Friday, May 30, 2014

"Blended" Review: If You've Seen One Adam Sandler Vacation Masquerading As A Movie You've Seen Them All

Adam Sandler hasn't tried in a very very long time. He wears the same clothes in every movie he makes, he mopes around shooting out snide remarks as though he is waiting for a laugh track to kick in and worst of all, he just isn't very funny anymore. Most actors/comedians burn brightly at the beginning of their careers (Eddie Murphy, Jim Carey) and experience a sudden downfall, but Sandler's shift from funny man to regular guy has actually made him a millionaire.

Whatever issue you or I may take with his complacency doesn't take away from the fact that he has tapped into a demographic that eats up everything he does. This is especially true with his formulaic romantic comedies that are not only his least offensive productions but also a really good excuse to take a vacation with his friends and family while making a movie at the same time. It's pretty lazy, but as long as audiences crave it, he will supply it. His new film Blended falls in line perfectly with that philosophy which means no matter what I have to say about it, you already know what to expect. Read the full review after the break.

Review Vital Stats:  
Theater: AMC 30 Orange
Time:7:30 pm, May 20, 2014       
Projector Type: Digital 2D         
Film Rating: PG-13                    
Film Runtime: 1 hr 57 min    
Studio: Warner Bros.

Loves: Ummm...Vacations?
Likes: Ummm...Africa?
Neutral:  Drew Barrymore, Adam Sandler
Hates: Going on vacation in Africa with Adam Sandler
Where next?: I hear Australia is pretty nice Mr. Sandler...

After a horrible blind date at Hooters goes wrong in every way possible, both single parents Jim (Adam Sandler) and Lauren (Drew Barrymore) decide to end things immediately and return their focus back to their stable of kids. But as fate would have it Jim and Lauren continue to bump into each other at such convenient places as the grocery store or in Africa at a luxurious romantic getaway that they both inexplicably purchased passes to from the same source making it impossible for the two of them to not eventually find love in all the wrong places.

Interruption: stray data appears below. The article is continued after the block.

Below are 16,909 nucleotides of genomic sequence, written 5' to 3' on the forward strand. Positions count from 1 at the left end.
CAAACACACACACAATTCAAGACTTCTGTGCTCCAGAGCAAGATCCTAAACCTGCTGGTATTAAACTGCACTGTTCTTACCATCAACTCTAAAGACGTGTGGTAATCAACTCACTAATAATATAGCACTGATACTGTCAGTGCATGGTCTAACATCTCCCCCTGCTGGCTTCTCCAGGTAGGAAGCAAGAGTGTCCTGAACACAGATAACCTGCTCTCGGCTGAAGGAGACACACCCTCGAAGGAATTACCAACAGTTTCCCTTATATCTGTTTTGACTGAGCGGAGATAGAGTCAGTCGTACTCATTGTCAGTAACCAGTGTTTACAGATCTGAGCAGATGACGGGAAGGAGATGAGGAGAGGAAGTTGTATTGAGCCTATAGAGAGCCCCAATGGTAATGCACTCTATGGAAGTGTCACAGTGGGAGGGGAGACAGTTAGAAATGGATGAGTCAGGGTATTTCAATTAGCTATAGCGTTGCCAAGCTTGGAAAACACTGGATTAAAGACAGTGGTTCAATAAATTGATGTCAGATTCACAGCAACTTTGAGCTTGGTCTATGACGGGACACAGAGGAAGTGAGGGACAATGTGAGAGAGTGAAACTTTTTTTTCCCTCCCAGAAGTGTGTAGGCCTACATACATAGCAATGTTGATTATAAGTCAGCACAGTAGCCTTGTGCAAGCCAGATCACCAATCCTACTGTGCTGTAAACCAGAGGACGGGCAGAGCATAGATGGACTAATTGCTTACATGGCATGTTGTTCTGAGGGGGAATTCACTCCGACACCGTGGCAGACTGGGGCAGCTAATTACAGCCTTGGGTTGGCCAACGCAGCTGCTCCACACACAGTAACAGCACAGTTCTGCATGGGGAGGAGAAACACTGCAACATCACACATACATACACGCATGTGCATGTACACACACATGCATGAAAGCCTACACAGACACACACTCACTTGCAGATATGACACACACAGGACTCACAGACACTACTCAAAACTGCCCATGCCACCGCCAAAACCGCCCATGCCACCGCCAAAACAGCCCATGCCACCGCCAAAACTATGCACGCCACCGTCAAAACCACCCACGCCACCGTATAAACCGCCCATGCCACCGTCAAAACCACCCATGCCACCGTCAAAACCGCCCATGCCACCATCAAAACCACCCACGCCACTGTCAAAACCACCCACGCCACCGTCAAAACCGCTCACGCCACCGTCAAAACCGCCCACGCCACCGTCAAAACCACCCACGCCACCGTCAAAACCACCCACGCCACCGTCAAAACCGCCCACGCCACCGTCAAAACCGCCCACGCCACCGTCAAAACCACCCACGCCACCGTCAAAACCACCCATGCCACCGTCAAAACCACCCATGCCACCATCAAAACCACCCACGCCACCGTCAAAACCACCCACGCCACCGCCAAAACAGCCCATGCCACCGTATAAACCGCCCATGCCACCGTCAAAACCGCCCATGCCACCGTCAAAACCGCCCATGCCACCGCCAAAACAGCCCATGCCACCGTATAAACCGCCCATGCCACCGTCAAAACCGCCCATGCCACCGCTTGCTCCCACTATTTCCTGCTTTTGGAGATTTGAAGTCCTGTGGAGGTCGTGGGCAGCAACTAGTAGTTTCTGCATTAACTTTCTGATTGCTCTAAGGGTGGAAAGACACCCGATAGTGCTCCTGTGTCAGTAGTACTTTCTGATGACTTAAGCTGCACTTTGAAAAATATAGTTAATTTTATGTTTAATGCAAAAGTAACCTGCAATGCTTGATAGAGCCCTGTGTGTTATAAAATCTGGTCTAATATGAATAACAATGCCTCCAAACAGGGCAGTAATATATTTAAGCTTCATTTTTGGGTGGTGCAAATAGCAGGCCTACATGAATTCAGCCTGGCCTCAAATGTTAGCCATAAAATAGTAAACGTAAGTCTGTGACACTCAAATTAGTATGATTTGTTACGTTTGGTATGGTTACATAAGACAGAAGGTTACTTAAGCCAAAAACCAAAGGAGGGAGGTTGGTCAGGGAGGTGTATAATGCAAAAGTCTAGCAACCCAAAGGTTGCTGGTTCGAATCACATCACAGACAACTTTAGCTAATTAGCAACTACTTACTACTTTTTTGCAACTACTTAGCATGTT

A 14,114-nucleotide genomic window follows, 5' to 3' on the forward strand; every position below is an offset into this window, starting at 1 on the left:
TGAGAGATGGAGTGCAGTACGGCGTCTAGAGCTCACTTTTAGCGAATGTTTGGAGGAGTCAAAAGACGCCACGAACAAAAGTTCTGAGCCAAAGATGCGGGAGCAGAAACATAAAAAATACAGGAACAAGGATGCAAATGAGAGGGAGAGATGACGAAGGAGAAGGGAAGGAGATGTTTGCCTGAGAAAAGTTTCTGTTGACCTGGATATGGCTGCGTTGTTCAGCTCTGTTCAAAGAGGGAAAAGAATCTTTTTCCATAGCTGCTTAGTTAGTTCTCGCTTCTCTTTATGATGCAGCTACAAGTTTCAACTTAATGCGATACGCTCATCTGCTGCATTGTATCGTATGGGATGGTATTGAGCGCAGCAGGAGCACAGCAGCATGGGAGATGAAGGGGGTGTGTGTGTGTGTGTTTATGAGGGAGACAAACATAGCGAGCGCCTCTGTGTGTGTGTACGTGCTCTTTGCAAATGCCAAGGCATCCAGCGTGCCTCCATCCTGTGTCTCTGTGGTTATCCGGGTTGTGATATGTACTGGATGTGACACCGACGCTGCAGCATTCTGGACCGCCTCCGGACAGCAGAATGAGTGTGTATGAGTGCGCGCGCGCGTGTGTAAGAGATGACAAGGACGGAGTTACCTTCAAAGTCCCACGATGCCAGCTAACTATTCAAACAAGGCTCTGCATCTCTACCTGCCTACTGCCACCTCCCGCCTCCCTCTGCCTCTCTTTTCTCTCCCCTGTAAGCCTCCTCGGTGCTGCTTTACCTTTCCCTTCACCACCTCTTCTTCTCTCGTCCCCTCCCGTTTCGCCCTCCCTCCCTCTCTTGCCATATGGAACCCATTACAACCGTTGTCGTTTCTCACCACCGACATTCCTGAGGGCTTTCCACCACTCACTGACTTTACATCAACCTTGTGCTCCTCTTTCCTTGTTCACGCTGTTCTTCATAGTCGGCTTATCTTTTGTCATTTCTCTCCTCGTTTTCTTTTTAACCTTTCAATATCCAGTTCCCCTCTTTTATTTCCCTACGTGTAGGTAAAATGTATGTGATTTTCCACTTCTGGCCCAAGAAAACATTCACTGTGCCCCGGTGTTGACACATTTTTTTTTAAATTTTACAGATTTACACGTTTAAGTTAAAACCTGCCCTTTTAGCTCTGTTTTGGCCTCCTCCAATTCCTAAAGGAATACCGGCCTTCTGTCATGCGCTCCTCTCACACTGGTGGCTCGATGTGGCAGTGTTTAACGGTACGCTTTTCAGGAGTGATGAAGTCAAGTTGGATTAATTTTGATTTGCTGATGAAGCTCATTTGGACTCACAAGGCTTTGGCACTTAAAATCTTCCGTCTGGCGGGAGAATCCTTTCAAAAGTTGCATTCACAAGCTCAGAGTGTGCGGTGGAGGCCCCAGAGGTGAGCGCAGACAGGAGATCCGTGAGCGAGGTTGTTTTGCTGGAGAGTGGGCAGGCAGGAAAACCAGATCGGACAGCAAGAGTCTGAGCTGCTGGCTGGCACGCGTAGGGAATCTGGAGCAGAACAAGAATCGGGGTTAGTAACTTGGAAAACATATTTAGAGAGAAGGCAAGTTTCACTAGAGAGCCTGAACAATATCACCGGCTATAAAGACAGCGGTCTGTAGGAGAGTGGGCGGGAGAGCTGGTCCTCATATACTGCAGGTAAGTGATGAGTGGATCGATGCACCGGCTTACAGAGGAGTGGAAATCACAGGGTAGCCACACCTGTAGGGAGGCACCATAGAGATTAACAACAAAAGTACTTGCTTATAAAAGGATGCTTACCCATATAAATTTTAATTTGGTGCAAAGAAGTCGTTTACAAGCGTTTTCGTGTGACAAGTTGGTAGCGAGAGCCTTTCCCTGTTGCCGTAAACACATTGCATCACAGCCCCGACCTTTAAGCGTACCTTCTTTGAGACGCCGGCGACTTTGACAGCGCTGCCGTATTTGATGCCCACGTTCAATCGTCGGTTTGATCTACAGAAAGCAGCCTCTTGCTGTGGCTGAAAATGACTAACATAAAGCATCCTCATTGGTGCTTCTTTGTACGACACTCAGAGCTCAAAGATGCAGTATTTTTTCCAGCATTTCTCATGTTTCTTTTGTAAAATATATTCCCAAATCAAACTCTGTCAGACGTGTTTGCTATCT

If you think Adam Sandler gives two s**ts about what kind of movies he makes anymore, well...then you probably saw Grown Ups 2 in the theater opening day and this entire review will be lost upon you. He isn't even trying anymore (as evidenced by his total lack of enthusiasm for anything happening in the film). He is not only playing the same character type that he has been playing for the past decade (the dopey guy with a hidden heart of gold with lovable kids), but the guy can't even bother to even pretend to be anybody else by at least dressing differently. Seriously, he is always wearing the same baggy jeans and sports shirts in every film he makes.

His level of disinterest in his own production seeds its way into everything though, making even heartfelt, if not completely misguided, performances by those like Drew Barrymore (who is at least trying to be honest and sincere here despite playing the same character from their last two films together) and the always energetic Terry Crews feel completely wasted. The entirety of Blended reeks of that old Sandler formula of going to an exotic location and watching as two Rhinos have sex in the background or laugh hysterically at the crazy owner of the resort popping up everywhere who never gets his name right.

There is a story beneath all this contempt, although it isn't anything that will stick with you longer than your walk to your car a few minutes after you just saw it (unless you discover this isn't anything other than a Brady Bunch knock off). Sandler plays the sad widower who despite being an irrepressible geek in High School still won the girl of his dreams but lost her to cancer leaving him with three adorable girls that he has no idea how to take care of despite being father of the year, each with their own distinct level of cute characteristics.